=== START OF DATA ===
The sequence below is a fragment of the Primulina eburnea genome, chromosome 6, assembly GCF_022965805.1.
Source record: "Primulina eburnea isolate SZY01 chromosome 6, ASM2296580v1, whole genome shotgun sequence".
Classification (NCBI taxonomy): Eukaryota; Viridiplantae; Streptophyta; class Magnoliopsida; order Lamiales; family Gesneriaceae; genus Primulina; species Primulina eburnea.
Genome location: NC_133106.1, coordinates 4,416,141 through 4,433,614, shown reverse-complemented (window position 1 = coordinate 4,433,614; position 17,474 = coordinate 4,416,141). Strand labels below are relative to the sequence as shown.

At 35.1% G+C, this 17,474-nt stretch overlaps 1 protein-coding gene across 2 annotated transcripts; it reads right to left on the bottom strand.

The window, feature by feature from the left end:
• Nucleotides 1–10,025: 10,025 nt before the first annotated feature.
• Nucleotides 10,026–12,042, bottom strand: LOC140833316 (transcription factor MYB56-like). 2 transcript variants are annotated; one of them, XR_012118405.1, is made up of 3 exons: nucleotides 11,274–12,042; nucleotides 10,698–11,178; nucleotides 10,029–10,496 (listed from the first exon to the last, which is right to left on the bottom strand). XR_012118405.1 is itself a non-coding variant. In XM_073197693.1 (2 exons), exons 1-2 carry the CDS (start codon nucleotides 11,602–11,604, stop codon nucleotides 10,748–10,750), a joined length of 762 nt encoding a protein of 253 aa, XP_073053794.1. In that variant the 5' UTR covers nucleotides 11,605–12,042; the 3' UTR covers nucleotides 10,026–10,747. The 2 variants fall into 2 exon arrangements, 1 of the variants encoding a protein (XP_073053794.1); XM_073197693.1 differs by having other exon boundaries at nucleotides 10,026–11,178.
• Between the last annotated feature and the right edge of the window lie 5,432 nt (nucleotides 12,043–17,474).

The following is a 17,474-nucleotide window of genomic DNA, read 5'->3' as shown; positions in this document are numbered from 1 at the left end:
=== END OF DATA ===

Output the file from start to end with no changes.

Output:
The sequence below is a fragment of the Primulina eburnea genome, chromosome 6, assembly GCF_022965805.1.
Source record: "Primulina eburnea isolate SZY01 chromosome 6, ASM2296580v1, whole genome shotgun sequence".
Classification (NCBI taxonomy): Eukaryota; Viridiplantae; Streptophyta; class Magnoliopsida; order Lamiales; family Gesneriaceae; genus Primulina; species Primulina eburnea.
Genome location: NC_133106.1, coordinates 4,416,141 through 4,433,614, shown reverse-complemented (window position 1 = coordinate 4,433,614; position 17,474 = coordinate 4,416,141). Strand labels below are relative to the sequence as shown.

At 35.1% G+C, this 17,474-nt stretch overlaps 1 protein-coding gene across 2 annotated transcripts; it reads right to left on the bottom strand.

The window, feature by feature from the left end:
• Nucleotides 1–10,025: 10,025 nt before the first annotated feature.
• Nucleotides 10,026–12,042, bottom strand: LOC140833316 (transcription factor MYB56-like). 2 transcript variants are annotated; one of them, XR_012118405.1, is made up of 3 exons: nucleotides 11,274–12,042; nucleotides 10,698–11,178; nucleotides 10,029–10,496 (listed from the first exon to the last, which is right to left on the bottom strand). XR_012118405.1 is itself a non-coding variant. In XM_073197693.1 (2 exons), exons 1-2 carry the CDS (start codon nucleotides 11,602–11,604, stop codon nucleotides 10,748–10,750), a joined length of 762 nt encoding a protein of 253 aa, XP_073053794.1. In that variant the 5' UTR covers nucleotides 11,605–12,042; the 3' UTR covers nucleotides 10,026–10,747. The 2 variants fall into 2 exon arrangements, 1 of the variants encoding a protein (XP_073053794.1); XM_073197693.1 differs by having other exon boundaries at nucleotides 10,026–11,178.
• Between the last annotated feature and the right edge of the window lie 5,432 nt (nucleotides 12,043–17,474).

The following is a 17,474-nucleotide window of genomic DNA, read 5'->3' as shown; positions in this document are numbered from 1 at the left end: